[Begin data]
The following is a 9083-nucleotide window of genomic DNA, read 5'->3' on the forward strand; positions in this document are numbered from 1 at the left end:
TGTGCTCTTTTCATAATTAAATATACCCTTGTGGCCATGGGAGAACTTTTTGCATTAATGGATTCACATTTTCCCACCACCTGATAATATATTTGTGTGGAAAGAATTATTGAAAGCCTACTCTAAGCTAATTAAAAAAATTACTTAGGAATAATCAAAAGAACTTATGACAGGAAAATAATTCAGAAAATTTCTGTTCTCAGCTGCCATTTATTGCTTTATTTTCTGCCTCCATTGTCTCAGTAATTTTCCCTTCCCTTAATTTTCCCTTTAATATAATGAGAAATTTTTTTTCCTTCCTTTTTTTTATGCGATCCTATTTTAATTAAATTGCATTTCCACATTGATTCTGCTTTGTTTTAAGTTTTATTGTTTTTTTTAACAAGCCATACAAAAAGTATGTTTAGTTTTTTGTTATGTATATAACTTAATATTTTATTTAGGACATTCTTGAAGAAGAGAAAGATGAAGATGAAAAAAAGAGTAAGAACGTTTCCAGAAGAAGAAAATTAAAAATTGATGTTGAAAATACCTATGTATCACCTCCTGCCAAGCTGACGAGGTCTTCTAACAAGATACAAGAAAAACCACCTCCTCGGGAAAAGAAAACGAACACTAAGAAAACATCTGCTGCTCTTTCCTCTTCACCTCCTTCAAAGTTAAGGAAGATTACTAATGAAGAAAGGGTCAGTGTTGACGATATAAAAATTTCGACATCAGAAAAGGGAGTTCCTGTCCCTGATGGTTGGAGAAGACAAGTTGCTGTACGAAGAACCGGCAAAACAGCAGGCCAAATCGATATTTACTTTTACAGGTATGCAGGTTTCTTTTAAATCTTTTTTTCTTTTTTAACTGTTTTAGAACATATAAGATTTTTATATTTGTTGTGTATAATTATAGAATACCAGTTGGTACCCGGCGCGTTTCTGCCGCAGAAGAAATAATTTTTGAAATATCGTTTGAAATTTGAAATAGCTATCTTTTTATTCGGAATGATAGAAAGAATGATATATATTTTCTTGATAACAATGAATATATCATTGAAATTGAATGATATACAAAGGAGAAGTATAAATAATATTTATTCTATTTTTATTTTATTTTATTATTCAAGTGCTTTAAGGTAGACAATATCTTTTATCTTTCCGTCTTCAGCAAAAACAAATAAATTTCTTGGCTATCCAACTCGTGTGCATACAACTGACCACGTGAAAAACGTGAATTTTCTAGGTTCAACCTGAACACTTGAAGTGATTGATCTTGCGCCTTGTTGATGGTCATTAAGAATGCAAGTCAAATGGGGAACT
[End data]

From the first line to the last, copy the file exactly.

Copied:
The following is a 9083-nucleotide window of genomic DNA, read 5'->3' on the forward strand; positions in this document are numbered from 1 at the left end:
TGTGCTCTTTTCATAATTAAATATACCCTTGTGGCCATGGGAGAACTTTTTGCATTAATGGATTCACATTTTCCCACCACCTGATAATATATTTGTGTGGAAAGAATTATTGAAAGCCTACTCTAAGCTAATTAAAAAAATTACTTAGGAATAATCAAAAGAACTTATGACAGGAAAATAATTCAGAAAATTTCTGTTCTCAGCTGCCATTTATTGCTTTATTTTCTGCCTCCATTGTCTCAGTAATTTTCCCTTCCCTTAATTTTCCCTTTAATATAATGAGAAATTTTTTTTCCTTCCTTTTTTTTATGCGATCCTATTTTAATTAAATTGCATTTCCACATTGATTCTGCTTTGTTTTAAGTTTTATTGTTTTTTTTAACAAGCCATACAAAAAGTATGTTTAGTTTTTTGTTATGTATATAACTTAATATTTTATTTAGGACATTCTTGAAGAAGAGAAAGATGAAGATGAAAAAAAGAGTAAGAACGTTTCCAGAAGAAGAAAATTAAAAATTGATGTTGAAAATACCTATGTATCACCTCCTGCCAAGCTGACGAGGTCTTCTAACAAGATACAAGAAAAACCACCTCCTCGGGAAAAGAAAACGAACACTAAGAAAACATCTGCTGCTCTTTCCTCTTCACCTCCTTCAAAGTTAAGGAAGATTACTAATGAAGAAAGGGTCAGTGTTGACGATATAAAAATTTCGACATCAGAAAAGGGAGTTCCTGTCCCTGATGGTTGGAGAAGACAAGTTGCTGTACGAAGAACCGGCAAAACAGCAGGCCAAATCGATATTTACTTTTACAGGTATGCAGGTTTCTTTTAAATCTTTTTTTCTTTTTTAACTGTTTTAGAACATATAAGATTTTTATATTTGTTGTGTATAATTATAGAATACCAGTTGGTACCCGGCGCGTTTCTGCCGCAGAAGAAATAATTTTTGAAATATCGTTTGAAATTTGAAATAGCTATCTTTTTATTCGGAATGATAGAAAGAATGATATATATTTTCTTGATAACAATGAATATATCATTGAAATTGAATGATATACAAAGGAGAAGTATAAATAATATTTATTCTATTTTTATTTTATTTTATTATTCAAGTGCTTTAAGGTAGACAATATCTTTTATCTTTCCGTCTTCAGCAAAAACAAATAAATTTCTTGGCTATCCAACTCGTGTGCATACAACTGACCACGTGAAAAACGTGAATTTTCTAGGTTCAACCTGAACACTTGAAGTGATTGATCTTGCGCCTTGTTGATGGTCATTAAGAATGCAAGTCAAATGGGGAACT